David Fairbrother <firstname.lastname@example.org> hath wroth:
>Jeff Liebermann wrote:
>> David Fairbrother <email@example.com> hath wroth:
>>> I'm looking to become part of a community "mesh", mostly as a matter of
>>> interest and partly to open a free AP in my neighbourhood. I've
>>> contacted the guy who runs the mesh and have discovered I'm 1.7km from
>>> one of his nodes.
>> Ummm.... that's kinda far.
>It's not that far..similar point-to-point links of 6km have been
>established in this area. I am also able to pickup a signal from his
>node without any kind of amplifier (via a builtin laptop wireless of all
>things) though it doesn't stick around for long.
Picking up the signal and maintaining a full time connection are quite
different. For example, if your friend with the node is using an
amplifier, his transmit range will be much farther than his receive
range. You could hear him, but may not be able to talk to him. If
you can talk to him, you may not be able to stay connected.
The laptop test is a good one as it indicates that you have a chance.
The internal antenna laptop antennas usually have fairly low gain (0
to 2dBi), so a 19dBi antenna or better will certainly be a major
improvement. It's also possible that you won't need a 19dBi antenna
and can get away less gain.
The unknown here is interference. A high gain antenna has a big
advantage, which could turn into a big disadvantage. The narrow
horizontal beamwidth means that any interference to the side and back
of your antenna will be greatly reduced. The bad part is that any
interference along the line of sight whil be greatly increased.
>> Sigh. First, the way I understand it, mesh networks kinda look like a
>> spider web, where connections arrive from all angles of the compass.
>> What you're building is a point to point link. That's fine, but what
>> happens when someone wants to connect to *YOUR* node, and finds that
>> your antenna is pointed at a distant connection. Here's an example of
>> one mesh network layout:
>> Where would you fit in with a highly directional antenna?
>A second AP with omni antennae?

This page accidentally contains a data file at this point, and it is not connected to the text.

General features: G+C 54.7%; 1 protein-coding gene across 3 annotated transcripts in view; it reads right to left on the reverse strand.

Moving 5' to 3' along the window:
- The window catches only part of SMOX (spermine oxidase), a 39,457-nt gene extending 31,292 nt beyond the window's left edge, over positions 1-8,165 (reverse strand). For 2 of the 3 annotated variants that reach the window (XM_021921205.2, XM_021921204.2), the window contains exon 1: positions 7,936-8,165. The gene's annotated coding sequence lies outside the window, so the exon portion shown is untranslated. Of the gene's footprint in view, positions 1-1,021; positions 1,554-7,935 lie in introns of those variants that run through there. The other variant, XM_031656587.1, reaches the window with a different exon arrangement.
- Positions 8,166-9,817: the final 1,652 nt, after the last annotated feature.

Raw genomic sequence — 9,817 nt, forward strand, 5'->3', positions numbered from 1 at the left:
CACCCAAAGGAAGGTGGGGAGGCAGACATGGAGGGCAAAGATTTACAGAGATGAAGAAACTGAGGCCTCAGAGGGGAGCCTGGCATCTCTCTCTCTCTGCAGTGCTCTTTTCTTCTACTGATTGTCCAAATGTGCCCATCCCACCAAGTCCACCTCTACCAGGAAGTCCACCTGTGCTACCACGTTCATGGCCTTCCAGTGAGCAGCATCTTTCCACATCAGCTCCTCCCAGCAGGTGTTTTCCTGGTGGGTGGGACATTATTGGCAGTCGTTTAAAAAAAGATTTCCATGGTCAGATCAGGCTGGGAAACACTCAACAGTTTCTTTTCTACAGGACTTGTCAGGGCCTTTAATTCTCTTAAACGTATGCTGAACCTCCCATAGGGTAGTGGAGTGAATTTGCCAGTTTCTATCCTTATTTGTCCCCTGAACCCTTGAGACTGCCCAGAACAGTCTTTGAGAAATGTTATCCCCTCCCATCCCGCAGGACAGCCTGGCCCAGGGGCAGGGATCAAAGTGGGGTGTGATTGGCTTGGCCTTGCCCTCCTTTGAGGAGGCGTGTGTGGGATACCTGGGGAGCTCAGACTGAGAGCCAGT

Maybe. You can't just plug in a 2nd different antenna into the 2nd
port on a typical routers diversity switch. That doesn't work. The
explanation is a bit messy. See:
especially the Golf Course case study, where they have an
omnidirectional antenna in one port, and a highly directional yagi in
the other. The switching problem is for real.
A 2nd AP might be possible, and would certainly not have the diversity
switch problem, but might be an issue with whatever mesh networking
protocol and firmware you're using.
You could use a Wilkinson splitter/combiner. That will divide your
transmit power equally between the two antennas. However, the receive
power will not be split making this a fairly useful solution. The
only catch is about 0.5dB additional loss through the splitter.
You can easily build one of these yourself:
May I suggest a compromise. Build a sector antenna. These have the
advantage that they are very easy to build (if you can solder well).
I've built a few and they are quite good. See: http://pe2er.nl/wifisector/ http://yu1aw.ba-karlsruhe.de/vhf_ant.htm http://www.brest-wireless.net/gallery/AntenneAmos http://www.brest-wireless.net/wiki/materiel:amos
These antennas have a reasonably high gain, very narrow vertical
beamwidth, but also have a very wide horizontal beamwidth. Two or
three of these combined can make an excellent omni antenna, with the
added bonus of facilitating down-tilt. You can start with one, and
add sectors as required.
>Cheers, will look into it. Yeah, a professional antenna is a damn sight
>easier to setup than a homebrew, and as you say (in the long run) cheaper.
I like building my own antenna, but I have some of the (antique) test
equipment necessary to do the job. Building antennas is easy.
Testing, tuning, and optimizing them, is not.
Low gain antennas (<12dBi) can be built without much testing and
tuning. Mistakes and creativity are easily tolerated. That's not the
case with higher gain antennas, where the bandwidth of the antenna is
roughly the same as the 2.4GHz wireless band, and a small mistake can
send the tuning out of the desired frequency range. If you must have
high gain, they buy the antenna. If you can live with lower gain,
then make your own.
Jeff Liebermann firstname.lastname@example.org
150 Felker St #D http://www.LearnByDestroying.com
Santa Cruz CA 95060 http://802.11junk.com
Skype: JeffLiebermann AE6KS 831-336-2558